Christmas and New Year’s in Japan

KFC, disease-curing water, ominous fortunes, bar-hopping in Osaka, traditional New Year’s osechi-ryori, the reappearance of glorious festival food– the holidays in Japan were just as magical as they can be in the US.

“Kentucky for Christmas”

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The order form at my local KFC.

Although not as widespread as, say, the idea of turkey or ham for Christmas is in the US, it’s the closest you can get to the idea of a “traditional” Japanese Christmas dinner in a nation that’s 1.5% Christian. But don’t be mistaken– it absolutely is a thing, with reservations opening up weeks in advance, and hours-long lines on Christmas day if you failed to make one. KFC even offers a bottle of “shanmerry” (their words) alongside their whimsical Christmas-design buckets. I made my reservation about a week in advance, and even by then, they had already run out of said buckets and said champagne.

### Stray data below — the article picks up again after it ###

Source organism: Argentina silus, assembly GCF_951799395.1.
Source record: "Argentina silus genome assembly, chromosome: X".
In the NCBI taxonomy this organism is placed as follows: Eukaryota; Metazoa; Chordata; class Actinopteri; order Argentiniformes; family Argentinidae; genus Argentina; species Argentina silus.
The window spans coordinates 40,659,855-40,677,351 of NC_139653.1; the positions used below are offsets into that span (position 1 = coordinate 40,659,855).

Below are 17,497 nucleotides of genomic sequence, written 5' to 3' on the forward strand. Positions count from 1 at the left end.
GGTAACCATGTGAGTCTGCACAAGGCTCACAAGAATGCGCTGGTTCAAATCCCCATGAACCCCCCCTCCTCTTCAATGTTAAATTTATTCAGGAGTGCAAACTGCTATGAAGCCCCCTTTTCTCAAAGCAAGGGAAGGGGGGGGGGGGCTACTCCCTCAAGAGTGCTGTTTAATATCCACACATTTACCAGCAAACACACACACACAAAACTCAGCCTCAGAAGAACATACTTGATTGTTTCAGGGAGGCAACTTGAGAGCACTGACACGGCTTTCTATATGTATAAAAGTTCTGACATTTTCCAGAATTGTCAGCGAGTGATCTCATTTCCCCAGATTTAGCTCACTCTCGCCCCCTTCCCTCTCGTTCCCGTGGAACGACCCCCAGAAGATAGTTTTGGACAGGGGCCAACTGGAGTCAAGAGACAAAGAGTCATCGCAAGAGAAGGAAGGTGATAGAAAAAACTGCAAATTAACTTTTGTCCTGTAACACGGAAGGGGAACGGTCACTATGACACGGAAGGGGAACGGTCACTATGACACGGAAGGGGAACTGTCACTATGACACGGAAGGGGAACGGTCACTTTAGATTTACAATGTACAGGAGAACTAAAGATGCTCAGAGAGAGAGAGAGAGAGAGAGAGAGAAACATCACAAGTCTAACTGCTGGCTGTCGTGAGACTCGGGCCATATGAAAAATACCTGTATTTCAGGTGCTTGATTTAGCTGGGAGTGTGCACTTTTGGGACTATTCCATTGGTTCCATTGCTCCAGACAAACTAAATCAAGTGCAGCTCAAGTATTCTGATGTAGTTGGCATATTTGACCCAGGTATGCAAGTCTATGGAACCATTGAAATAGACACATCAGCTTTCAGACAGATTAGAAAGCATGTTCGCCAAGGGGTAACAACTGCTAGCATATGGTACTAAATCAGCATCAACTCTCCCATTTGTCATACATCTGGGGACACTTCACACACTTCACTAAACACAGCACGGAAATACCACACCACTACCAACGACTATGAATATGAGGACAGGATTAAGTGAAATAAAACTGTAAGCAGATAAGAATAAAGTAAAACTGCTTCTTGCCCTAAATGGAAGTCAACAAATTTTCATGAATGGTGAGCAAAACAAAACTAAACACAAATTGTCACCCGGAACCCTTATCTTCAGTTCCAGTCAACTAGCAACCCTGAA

Grungy 1980s aesthetic courtesy of Polaroid.

How was it? Well, they don’t change the recipe just for Christmas, but you better believe that combining that warm Christmas drunkenness with greasy, salty fried chicken makes for simultaneously one of the best and worst meals you’ll ever have in your life.

Osechi-Ryori: New Year’s Cuisine

The prevalence of Christmas in Japan is more for marketing and as a couple’s holiday than for religion or family. Instead, New Year’s Day is the most significant holiday in the Japanese calendar. The first part of this is osechi-ryori, traditional New Year’s food. It always comes in a special box, and although you traditionally cook it yourself, it has become much more common to order it instead. Most of the food is pickled, boiled, steamed, and the like: basically, food that could’ve been prepared a few days beforehand and would’ve kept well until the actual holiday.

img-2881It is, of course, best enjoyed with sake.

Hatsumode: Hiraoka Shrine and Saijinja

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Hatsumode is the tradition of visiting your family’s shrine to make prayers and offerings. Each shrine houses a particular god, and there’s a specific way to make a prayer: